News: TCM airmen, Kyrgyz Republic colleagues meet for medical exchange
Story by Staff Sgt. Matthew Benedetti
BESH KUNGEI, Kyrgyzstan — Personnel from the 376th Expeditionary Medical Group at the Transit Center at Manas, Kyrgyzstan, participated in a medical information exchange with their Krygyz Republic military counterparts at the Besh Kungei Trauma Center, Aug, 13.
The visit was part of a continuing informational exchange program designed to familiarize airmen and their Kyrgyz colleagues with one another's methods, practices, and techniques.
Medical personnel from the Kyrgyz military frequently visit the Transit Center for informational exchanges. The Besh Kungei tour marked the first visit for the Transit Center personnel and reflects a growing partnership between the airmen and their Kyrgyz Republic partners. Despite not sharing a common language, the medical professionals were able to bridge that gap through a shared commitment to medicine.
Airmen were given a tour by Col. Kuvanychek Kaliev, Besh Kungei Trauma Center commander. The hospital has capacity for 70 patients and is equipped to treat a wide range of ailments.
“I believe it is a good initiative and we have many things to share. Many people here have worked in Afghanistan and we appreciate the opportunity to gain more knowledge,” Kaliev said.
Maj. Kimberly Trnka and Capt. Stephanie Martin are clinical nurses with the 376 EMDG and coordinate the medical informational exchanges.
Trnka found the visit to Besh Kungei to be productive. “The military to military medical exchange is a great way for the medics to support the Transit Center mission of humanitarian assistance and outreach. Throughout the past few exchanges, the Kyrgyz medics visited [our medical facilities] and learned about field medicine and trauma treatment methods through lectures and demonstrations,” said Trnka, a native of Wilkes-Barre, Pa., who is deployed from Wright-Patterson Air Force Base, Ohio.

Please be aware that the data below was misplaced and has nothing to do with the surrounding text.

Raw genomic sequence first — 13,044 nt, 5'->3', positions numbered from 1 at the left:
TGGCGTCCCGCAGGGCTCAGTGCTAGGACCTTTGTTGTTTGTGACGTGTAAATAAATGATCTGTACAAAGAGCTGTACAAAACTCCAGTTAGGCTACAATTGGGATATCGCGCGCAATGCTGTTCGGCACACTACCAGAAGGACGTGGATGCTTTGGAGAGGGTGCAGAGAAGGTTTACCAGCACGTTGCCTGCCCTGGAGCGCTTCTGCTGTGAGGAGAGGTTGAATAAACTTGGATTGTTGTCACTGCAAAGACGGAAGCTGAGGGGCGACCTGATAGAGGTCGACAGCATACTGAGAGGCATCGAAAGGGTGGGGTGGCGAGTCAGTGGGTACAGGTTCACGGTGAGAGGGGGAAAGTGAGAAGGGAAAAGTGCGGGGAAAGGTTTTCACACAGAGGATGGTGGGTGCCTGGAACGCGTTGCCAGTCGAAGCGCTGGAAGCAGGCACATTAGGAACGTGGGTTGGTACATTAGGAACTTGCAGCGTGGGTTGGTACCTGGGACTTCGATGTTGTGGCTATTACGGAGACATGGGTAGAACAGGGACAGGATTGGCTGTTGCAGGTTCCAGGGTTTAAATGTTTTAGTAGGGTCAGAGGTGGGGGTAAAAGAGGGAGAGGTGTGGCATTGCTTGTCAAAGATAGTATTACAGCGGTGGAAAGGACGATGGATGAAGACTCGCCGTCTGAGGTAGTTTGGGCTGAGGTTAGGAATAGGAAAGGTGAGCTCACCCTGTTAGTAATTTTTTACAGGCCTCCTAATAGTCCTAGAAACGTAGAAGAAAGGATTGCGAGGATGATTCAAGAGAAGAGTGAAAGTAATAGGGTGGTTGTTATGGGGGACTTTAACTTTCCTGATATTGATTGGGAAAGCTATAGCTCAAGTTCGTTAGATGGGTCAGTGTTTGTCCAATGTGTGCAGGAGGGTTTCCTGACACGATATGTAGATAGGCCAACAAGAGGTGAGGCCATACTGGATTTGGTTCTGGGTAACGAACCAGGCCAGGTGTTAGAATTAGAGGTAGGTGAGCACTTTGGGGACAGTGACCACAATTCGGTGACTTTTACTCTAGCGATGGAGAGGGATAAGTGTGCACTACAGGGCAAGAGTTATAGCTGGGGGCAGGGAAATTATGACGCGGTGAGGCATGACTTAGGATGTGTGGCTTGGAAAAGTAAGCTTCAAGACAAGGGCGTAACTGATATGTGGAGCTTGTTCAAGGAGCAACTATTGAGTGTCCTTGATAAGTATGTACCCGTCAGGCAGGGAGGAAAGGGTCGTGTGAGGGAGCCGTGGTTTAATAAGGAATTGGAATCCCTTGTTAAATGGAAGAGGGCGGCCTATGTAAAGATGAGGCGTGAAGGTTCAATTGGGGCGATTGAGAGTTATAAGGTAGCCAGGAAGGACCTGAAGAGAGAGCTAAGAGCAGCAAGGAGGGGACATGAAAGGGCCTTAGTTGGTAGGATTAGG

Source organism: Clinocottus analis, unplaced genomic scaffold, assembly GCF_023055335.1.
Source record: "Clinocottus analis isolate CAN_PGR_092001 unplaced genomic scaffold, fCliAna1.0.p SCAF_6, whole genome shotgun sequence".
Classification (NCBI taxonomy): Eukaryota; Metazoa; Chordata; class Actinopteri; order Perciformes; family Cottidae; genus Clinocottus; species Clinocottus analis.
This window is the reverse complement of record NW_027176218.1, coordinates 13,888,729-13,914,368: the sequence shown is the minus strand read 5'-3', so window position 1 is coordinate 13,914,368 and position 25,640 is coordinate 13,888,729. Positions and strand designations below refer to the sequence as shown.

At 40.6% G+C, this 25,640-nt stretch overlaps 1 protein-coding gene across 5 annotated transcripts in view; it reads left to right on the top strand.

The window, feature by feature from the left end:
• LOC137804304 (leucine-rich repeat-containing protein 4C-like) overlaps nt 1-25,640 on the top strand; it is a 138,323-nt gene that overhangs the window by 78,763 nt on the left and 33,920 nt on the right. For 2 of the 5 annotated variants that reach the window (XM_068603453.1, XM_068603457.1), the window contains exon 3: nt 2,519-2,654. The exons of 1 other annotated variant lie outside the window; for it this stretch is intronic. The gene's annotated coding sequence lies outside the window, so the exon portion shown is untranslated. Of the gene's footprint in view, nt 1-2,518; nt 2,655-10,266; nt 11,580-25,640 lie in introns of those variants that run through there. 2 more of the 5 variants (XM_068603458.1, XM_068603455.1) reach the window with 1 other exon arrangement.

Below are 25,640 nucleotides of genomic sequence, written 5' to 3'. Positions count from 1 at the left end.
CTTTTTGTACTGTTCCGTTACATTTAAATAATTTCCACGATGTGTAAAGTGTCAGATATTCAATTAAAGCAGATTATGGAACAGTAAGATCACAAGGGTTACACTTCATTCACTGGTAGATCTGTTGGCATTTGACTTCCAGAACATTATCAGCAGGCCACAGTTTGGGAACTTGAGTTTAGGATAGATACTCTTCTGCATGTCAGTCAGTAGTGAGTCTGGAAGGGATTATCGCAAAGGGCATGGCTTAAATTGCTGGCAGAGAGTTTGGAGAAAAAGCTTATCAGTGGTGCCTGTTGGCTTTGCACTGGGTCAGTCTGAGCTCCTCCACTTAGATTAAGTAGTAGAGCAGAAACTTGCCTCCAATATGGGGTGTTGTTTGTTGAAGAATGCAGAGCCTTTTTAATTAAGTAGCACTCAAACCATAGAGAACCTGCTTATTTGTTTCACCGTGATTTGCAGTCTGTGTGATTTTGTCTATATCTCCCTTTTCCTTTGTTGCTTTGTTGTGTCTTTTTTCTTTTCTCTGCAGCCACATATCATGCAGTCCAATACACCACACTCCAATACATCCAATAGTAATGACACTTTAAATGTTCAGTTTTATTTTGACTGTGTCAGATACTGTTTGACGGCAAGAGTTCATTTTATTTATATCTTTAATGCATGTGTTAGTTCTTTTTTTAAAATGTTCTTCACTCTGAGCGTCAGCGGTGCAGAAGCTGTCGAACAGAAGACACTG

“Today, we visited one of their medical facilities giving them an opportunity to highlight their medical practices. It also gave us a better understanding of their capabilities so we can better design our future medical exchanges.
“This partnership allows our medical personnel to teach and learn while continuing to build a strong, trusting relationship essential to the mission of the Transit Center,” Trnka said.
Martin echoed her sentiments. “I believe our military to military exchange is an important bridge between our militaries. I was glad I was selected to work with Major Trnka to help teach and strengthen the knowledge and life-saving skills of the Kyrgyz Republic medics,” said Martin, a native of Charleston W.Va., and who is deployed from Wright-Paterson AFB, Ohio.
“It has been a rewarding experience to work with our Kyrgyz Republic counterparts and I look forward to the next informational exchange,” she said.